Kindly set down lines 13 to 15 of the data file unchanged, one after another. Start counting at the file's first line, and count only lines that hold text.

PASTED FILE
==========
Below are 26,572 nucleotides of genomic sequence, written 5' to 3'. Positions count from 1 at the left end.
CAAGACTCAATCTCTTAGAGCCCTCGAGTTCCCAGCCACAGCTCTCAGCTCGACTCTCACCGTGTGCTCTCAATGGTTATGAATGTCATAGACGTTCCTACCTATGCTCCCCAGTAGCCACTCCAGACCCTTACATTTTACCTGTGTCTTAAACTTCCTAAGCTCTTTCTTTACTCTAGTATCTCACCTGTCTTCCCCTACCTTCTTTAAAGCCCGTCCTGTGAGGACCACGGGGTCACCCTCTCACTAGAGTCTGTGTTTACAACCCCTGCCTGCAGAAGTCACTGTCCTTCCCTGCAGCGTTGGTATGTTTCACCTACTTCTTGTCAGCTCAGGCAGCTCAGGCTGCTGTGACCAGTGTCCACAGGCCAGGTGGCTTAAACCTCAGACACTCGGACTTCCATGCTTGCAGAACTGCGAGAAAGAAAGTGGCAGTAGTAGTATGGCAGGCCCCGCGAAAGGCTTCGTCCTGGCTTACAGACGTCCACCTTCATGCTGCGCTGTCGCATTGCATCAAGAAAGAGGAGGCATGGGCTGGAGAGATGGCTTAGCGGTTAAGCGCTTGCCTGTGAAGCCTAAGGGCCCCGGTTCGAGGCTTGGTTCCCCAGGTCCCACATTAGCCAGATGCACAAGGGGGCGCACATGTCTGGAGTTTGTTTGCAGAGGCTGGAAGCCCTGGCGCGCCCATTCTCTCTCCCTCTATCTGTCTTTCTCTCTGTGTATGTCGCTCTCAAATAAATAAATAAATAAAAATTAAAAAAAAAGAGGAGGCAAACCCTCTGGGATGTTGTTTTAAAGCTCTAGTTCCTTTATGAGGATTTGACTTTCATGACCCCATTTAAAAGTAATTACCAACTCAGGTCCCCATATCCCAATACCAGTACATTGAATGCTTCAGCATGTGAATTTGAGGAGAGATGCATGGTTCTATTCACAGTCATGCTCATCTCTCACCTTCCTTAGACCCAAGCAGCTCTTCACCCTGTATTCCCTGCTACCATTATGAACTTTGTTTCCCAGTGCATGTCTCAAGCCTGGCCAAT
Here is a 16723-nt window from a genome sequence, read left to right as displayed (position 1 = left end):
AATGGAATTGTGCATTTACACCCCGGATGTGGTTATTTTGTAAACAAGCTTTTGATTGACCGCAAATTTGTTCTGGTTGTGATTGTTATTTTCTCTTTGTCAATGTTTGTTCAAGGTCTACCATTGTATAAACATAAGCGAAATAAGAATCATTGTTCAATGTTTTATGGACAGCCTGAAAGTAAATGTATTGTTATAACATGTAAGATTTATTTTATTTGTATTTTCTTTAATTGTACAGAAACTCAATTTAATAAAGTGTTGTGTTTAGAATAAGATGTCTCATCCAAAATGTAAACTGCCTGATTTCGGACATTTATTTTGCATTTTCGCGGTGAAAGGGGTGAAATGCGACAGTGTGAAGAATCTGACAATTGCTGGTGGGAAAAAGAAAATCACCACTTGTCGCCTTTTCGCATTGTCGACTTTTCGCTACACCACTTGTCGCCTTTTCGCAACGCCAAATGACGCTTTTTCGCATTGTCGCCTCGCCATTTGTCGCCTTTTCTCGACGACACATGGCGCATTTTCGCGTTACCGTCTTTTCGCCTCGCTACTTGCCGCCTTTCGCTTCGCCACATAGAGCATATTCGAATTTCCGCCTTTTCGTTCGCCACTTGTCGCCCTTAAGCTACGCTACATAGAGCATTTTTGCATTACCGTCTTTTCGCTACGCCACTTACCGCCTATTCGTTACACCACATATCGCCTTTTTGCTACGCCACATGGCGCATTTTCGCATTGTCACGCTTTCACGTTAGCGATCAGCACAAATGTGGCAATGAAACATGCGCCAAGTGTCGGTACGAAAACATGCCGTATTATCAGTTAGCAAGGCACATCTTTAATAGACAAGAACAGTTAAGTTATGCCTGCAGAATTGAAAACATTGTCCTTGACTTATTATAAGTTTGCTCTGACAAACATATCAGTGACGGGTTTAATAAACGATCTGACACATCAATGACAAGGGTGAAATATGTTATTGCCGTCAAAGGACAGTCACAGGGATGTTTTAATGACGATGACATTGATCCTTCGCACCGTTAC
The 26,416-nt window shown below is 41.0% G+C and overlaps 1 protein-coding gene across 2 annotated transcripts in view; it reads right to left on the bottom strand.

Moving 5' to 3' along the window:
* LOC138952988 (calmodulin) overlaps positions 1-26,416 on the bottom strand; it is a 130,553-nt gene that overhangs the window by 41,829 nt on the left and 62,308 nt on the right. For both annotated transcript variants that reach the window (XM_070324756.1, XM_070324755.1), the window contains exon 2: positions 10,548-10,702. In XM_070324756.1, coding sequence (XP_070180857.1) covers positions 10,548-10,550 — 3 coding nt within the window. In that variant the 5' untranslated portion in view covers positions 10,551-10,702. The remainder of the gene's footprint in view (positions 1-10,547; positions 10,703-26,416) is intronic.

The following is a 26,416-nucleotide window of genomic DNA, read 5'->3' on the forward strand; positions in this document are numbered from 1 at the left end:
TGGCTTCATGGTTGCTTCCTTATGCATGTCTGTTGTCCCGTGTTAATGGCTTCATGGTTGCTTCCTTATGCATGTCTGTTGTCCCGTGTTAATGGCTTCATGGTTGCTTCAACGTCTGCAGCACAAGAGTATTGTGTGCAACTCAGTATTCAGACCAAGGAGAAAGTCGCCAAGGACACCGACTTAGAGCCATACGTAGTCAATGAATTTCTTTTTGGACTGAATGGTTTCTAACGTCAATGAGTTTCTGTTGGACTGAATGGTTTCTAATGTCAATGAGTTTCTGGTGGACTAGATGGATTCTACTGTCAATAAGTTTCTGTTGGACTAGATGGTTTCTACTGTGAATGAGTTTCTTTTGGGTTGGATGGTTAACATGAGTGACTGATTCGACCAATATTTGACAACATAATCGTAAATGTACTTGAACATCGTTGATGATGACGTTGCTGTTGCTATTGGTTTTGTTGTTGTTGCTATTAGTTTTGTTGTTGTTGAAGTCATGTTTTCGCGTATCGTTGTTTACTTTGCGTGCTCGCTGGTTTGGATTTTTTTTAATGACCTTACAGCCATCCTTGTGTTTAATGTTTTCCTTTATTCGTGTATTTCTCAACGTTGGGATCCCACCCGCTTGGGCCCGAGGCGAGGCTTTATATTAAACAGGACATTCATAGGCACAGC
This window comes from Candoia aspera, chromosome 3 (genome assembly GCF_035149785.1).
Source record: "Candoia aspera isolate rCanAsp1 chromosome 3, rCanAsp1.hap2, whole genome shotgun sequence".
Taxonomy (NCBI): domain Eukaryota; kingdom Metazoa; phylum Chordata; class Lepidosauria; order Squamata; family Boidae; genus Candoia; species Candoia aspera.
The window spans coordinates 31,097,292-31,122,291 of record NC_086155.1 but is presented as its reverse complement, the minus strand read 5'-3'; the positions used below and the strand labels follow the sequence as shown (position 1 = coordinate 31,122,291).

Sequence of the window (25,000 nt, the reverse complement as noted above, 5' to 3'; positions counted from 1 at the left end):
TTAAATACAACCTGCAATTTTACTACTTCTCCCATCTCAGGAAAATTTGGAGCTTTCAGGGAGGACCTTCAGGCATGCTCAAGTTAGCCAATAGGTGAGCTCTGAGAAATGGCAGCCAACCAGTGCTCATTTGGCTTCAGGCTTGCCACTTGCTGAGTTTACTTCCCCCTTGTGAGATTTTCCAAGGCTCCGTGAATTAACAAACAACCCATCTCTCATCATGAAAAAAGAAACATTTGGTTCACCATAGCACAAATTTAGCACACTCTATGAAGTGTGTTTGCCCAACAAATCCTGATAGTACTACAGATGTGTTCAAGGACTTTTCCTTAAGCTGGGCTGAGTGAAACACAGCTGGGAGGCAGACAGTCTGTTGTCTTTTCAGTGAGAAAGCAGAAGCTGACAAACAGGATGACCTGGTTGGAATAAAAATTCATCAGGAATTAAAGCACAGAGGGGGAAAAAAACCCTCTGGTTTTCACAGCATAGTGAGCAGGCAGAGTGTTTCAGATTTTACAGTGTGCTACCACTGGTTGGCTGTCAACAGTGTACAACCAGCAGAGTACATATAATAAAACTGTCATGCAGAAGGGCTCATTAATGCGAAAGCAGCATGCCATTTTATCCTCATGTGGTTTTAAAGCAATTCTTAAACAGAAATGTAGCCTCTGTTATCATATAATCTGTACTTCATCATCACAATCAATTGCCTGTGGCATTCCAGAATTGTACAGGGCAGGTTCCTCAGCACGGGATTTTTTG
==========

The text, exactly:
The window spans coordinates 31,097,292-31,122,291 of record NC_086155.1 but is presented as its reverse complement, the minus strand read 5'-3'; the positions used below and the strand labels follow the sequence as shown (position 1 = coordinate 31,122,291).

Sequence of the window (25,000 nt, the reverse complement as noted above, 5' to 3'; positions counted from 1 at the left end):
TTAAATACAACCTGCAATTTTACTACTTCTCCCATCTCAGGAAAATTTGGAGCTTTCAGGGAGGACCTTCAGGCATGCTCAAGTTAGCCAATAGGTGAGCTCTGAGAAATGGCAGCCAACCAGTGCTCATTTGGCTTCAGGCTTGCCACTTGCTGAGTTTACTTCCCCCTTGTGAGATTTTCCAAGGCTCCGTGAATTAACAAACAACCCATCTCTCATCATGAAAAAAGAAACATTTGGTTCACCATAGCACAAATTTAGCACACTCTATGAAGTGTGTTTGCCCAACAAATCCTGATAGTACTACAGATGTGTTCAAGGACTTTTCCTTAAGCTGGGCTGAGTGAAACACAGCTGGGAGGCAGACAGTCTGTTGTCTTTTCAGTGAGAAAGCAGAAGCTGACAAACAGGATGACCTGGTTGGAATAAAAATTCATCAGGAATTAAAGCACAGAGGGGGAAAAAAACCCTCTGGTTTTCACAGCATAGTGAGCAGGCAGAGTGTTTCAGATTTTACAGTGTGCTACCACTGGTTGGCTGTCAACAGTGTACAACCAGCAGAGTACATATAATAAAACTGTCATGCAGAAGGGCTCATTAATGCGAAAGCAGCATGCCATTTTATCCTCATGTGGTTTTAAAGCAATTCTTAAACAGAAATGTAGCCTCTGTTATCATATAATCTGTACTTCATCATCACAATCAATTGCCTGTGGCATTCCAGAATTGTACAGGGCAGGTTCCTCAGCACGGGATTTTTTG